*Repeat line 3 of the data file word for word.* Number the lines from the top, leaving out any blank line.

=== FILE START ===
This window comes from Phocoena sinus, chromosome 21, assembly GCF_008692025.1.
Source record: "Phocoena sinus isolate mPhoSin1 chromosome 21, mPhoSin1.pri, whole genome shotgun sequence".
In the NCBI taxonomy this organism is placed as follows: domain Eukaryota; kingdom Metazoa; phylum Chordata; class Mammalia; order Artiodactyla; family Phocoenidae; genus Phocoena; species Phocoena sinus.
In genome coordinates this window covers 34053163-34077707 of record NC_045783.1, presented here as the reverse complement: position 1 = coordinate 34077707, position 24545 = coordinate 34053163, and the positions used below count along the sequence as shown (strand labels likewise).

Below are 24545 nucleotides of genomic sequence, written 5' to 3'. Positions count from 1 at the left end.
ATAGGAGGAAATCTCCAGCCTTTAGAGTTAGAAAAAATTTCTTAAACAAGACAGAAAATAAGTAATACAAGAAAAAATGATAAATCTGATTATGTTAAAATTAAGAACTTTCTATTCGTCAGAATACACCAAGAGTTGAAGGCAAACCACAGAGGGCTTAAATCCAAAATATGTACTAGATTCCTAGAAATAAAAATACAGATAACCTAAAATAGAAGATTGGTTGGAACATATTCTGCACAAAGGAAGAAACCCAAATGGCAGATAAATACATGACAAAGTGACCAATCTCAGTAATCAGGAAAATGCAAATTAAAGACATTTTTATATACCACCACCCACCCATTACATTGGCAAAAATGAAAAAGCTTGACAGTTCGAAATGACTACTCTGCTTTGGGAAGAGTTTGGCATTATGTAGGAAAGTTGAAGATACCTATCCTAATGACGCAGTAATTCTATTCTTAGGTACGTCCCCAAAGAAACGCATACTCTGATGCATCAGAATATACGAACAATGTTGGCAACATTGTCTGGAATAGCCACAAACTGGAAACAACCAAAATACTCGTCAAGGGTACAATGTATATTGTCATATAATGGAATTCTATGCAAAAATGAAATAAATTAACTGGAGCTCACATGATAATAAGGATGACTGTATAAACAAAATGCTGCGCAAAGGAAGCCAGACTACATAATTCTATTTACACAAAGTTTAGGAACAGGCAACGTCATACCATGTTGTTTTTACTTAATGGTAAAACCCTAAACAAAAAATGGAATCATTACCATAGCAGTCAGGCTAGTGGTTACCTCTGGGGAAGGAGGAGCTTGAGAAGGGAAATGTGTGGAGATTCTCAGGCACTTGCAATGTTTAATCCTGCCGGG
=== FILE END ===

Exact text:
In the NCBI taxonomy this organism is placed as follows: domain Eukaryota; kingdom Metazoa; phylum Chordata; class Mammalia; order Artiodactyla; family Phocoenidae; genus Phocoena; species Phocoena sinus.